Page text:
1654. Reality orthogonal to the Parties

Keep the economy going,
and tear it apart.

Both the Democratic and the Republican candidate would need some of both to have a majority and win the presidency.  To get that majority they avoid key issues because they would lose voles with their revealed thinking.

The current political economy has divided us into two groups that re orthogonal to the parties.

First are the people who, based on hopes or interest, want the economy to continue more or less as it is and look to economics to reinforced the existing patterns and concerns with minor reforms of no great significance. These are more or less the 1% and tend to include the supporting cast of the professions.

The second group, identifying with or part of the, let’s say, 90% have been losing out and are angry and have decided it is essential to take the system apart based on the idea that the existing elites will not allow for significant change and will use political and police power, even homeland security, to prevent it, since it would lead to a reassessment of the values of all existing assets. Interesting that many progressives and the radical right agree with this position, as Trumps has been saying.

Since we are stuck with this dichotomy, there is little real talk of the serious issues of climate, migrations, automation, inequality, and militarization. (Race, gender urban poverty and age are clearly implied in these). There is a sense that these issues add up to a quasi system that is bigger than human organization can cope with, and the widespread fear is that any serious solution will be extremely authoritarian.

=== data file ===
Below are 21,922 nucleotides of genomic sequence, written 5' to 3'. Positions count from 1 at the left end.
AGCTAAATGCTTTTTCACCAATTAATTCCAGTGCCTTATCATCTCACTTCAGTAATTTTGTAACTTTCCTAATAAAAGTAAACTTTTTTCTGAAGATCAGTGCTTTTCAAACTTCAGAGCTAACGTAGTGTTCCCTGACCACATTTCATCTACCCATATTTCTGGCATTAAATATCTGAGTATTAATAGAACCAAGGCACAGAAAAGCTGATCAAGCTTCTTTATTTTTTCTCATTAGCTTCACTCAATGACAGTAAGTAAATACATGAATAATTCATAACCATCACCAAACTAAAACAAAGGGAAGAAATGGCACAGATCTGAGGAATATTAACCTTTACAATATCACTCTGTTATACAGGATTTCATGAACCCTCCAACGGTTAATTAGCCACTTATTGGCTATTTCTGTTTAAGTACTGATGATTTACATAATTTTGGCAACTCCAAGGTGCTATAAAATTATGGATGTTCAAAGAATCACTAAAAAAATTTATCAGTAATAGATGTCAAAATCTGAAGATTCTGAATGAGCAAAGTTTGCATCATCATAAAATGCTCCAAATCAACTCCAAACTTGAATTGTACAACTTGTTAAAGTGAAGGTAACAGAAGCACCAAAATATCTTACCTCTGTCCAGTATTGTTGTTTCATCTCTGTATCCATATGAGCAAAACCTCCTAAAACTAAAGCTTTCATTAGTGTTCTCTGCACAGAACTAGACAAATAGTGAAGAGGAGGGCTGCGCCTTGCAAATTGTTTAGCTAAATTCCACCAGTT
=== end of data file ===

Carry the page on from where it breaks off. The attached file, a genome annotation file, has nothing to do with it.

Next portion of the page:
Economists are drawn to the critique of elite dominance but within economics it is hard to have a discussion that breaks out of the system of normal economic concepts. Watching Larry Summers and even Krugman struggle with trying to be more humanly realistic but staying within economic parameters shows the difficulty.

A good example is the recently posted video interview with Anwar Shaikh’s. His analysis is that reality is conflict and an economist’s commitment to equilibrium and calm avoids issues of class struggle. Those who transgressed were isolated in the profession. He ends up supporting the existence of large firms and dances around the monopolization question.

For any particular economist there is no clear way to break out of the cocoon and keep a foot in both worlds, so different are the frameworks and vocabulary.

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